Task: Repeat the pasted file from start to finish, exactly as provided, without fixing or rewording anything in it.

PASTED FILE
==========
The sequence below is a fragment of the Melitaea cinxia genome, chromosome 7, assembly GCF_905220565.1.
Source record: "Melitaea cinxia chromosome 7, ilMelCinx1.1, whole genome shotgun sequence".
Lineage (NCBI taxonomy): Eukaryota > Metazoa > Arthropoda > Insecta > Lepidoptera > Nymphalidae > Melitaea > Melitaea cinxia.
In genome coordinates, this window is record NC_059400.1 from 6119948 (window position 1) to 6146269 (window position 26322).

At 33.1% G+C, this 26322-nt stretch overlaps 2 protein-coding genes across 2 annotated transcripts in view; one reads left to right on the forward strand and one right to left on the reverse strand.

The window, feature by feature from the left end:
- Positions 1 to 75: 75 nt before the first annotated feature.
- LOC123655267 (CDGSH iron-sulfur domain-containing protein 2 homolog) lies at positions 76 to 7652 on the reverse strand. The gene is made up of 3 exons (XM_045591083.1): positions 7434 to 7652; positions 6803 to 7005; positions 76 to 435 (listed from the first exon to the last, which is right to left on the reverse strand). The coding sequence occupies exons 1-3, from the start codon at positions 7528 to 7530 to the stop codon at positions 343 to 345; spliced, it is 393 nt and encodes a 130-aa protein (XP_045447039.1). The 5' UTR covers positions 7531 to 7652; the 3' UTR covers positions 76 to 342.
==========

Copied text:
The sequence below is a fragment of the Melitaea cinxia genome, chromosome 7, assembly GCF_905220565.1.
Source record: "Melitaea cinxia chromosome 7, ilMelCinx1.1, whole genome shotgun sequence".
Lineage (NCBI taxonomy): Eukaryota > Metazoa > Arthropoda > Insecta > Lepidoptera > Nymphalidae > Melitaea > Melitaea cinxia.
In genome coordinates, this window is record NC_059400.1 from 6119948 (window position 1) to 6146269 (window position 26322).

At 33.1% G+C, this 26322-nt stretch overlaps 2 protein-coding genes across 2 annotated transcripts in view; one reads left to right on the forward strand and one right to left on the reverse strand.

The window, feature by feature from the left end:
- Positions 1 to 75: 75 nt before the first annotated feature.
- LOC123655267 (CDGSH iron-sulfur domain-containing protein 2 homolog) lies at positions 76 to 7652 on the reverse strand. The gene is made up of 3 exons (XM_045591083.1): positions 7434 to 7652; positions 6803 to 7005; positions 76 to 435 (listed from the first exon to the last, which is right to left on the reverse strand). The coding sequence occupies exons 1-3, from the start codon at positions 7528 to 7530 to the stop codon at positions 343 to 345; spliced, it is 393 nt and encodes a 130-aa protein (XP_045447039.1). The 5' UTR covers positions 7531 to 7652; the 3' UTR covers positions 76 to 342.